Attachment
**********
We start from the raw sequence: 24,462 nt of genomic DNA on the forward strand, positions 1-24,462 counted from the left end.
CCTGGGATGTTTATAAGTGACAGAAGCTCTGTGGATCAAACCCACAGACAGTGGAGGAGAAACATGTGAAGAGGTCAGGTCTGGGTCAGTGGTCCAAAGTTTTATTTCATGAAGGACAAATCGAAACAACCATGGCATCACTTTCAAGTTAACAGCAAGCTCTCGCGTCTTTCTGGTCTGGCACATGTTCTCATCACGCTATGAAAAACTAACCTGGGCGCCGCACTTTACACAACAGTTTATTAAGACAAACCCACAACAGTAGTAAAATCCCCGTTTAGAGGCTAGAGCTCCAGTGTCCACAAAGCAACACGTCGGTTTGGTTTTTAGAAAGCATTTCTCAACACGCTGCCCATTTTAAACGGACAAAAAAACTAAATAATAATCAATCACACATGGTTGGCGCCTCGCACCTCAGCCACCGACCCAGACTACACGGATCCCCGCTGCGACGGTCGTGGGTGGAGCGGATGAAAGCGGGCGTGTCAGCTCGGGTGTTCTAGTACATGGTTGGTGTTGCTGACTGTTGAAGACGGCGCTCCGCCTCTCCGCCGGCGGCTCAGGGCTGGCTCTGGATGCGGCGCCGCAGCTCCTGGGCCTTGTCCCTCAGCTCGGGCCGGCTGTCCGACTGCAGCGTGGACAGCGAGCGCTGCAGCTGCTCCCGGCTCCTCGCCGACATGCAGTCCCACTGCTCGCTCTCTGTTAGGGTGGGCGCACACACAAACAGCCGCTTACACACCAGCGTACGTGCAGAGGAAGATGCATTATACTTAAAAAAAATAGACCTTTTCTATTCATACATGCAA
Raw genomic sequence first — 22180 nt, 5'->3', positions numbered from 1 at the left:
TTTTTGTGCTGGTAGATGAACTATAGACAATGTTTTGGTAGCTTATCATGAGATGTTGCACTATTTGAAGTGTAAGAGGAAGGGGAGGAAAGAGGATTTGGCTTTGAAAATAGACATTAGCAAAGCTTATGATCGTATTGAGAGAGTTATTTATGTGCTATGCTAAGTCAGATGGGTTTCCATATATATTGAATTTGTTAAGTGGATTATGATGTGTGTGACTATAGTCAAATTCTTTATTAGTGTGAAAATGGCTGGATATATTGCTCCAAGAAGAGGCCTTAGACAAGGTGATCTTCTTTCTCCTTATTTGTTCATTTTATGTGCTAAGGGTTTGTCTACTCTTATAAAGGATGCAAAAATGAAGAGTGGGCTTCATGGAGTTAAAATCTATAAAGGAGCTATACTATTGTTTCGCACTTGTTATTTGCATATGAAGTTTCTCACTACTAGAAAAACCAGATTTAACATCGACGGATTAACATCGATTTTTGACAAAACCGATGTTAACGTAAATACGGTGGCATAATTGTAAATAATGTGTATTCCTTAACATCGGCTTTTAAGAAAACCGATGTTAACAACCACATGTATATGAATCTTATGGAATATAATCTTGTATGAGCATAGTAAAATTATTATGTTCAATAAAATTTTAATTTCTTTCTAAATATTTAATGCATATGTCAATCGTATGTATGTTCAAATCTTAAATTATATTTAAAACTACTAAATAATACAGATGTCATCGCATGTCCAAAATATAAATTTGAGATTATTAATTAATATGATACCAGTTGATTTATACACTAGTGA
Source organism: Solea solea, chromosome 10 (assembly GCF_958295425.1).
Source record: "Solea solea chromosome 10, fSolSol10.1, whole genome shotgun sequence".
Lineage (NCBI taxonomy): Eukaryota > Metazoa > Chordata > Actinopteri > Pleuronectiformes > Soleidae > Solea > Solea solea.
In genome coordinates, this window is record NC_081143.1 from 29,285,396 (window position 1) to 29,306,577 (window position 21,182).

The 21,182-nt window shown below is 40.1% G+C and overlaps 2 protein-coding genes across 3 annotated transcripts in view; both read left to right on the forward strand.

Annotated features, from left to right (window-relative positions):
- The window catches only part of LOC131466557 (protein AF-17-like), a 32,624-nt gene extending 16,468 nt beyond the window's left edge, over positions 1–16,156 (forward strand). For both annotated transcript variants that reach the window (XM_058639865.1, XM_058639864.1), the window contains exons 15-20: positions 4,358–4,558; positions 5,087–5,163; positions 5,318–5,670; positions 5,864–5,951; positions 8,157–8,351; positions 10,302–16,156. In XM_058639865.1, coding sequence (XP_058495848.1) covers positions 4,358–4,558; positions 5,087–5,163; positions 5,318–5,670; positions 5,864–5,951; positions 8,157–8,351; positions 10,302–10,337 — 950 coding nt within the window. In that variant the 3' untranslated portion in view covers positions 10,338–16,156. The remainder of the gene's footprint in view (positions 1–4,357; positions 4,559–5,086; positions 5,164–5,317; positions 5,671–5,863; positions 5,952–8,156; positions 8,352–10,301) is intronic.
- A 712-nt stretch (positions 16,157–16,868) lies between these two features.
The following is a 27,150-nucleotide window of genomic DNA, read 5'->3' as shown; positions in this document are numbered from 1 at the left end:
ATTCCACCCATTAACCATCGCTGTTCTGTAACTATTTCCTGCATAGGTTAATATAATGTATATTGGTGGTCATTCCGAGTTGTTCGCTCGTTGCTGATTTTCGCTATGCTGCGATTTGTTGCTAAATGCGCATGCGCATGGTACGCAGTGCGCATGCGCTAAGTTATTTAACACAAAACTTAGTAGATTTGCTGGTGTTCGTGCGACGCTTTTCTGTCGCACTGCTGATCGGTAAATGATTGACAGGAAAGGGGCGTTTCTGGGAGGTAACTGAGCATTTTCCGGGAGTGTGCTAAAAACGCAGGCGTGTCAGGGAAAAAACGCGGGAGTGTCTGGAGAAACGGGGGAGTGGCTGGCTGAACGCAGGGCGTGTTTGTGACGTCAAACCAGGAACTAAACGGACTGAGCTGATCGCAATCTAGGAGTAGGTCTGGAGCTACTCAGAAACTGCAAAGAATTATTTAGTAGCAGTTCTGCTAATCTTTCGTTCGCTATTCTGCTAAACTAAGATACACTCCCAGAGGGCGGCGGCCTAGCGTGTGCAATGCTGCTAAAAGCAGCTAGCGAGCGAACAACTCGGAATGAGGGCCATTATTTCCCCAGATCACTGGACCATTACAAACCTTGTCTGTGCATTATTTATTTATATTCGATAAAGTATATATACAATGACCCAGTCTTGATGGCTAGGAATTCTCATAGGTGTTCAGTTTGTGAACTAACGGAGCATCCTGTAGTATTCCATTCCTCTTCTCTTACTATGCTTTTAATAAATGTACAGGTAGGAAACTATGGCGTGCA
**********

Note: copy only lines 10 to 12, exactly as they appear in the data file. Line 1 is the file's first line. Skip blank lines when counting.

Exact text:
Annotated features, from left to right (window-relative positions):
- The window catches only part of LOC131466557 (protein AF-17-like), a 32,624-nt gene extending 16,468 nt beyond the window's left edge, over positions 1–16,156 (forward strand). For both annotated transcript variants that reach the window (XM_058639865.1, XM_058639864.1), the window contains exons 15-20: positions 4,358–4,558; positions 5,087–5,163; positions 5,318–5,670; positions 5,864–5,951; positions 8,157–8,351; positions 10,302–16,156. In XM_058639865.1, coding sequence (XP_058495848.1) covers positions 4,358–4,558; positions 5,087–5,163; positions 5,318–5,670; positions 5,864–5,951; positions 8,157–8,351; positions 10,302–10,337 — 950 coding nt within the window. In that variant the 3' untranslated portion in view covers positions 10,338–16,156. The remainder of the gene's footprint in view (positions 1–4,357; positions 4,559–5,086; positions 5,164–5,317; positions 5,671–5,863; positions 5,952–8,156; positions 8,352–10,301) is intronic.
- A 712-nt stretch (positions 16,157–16,868) lies between these two features.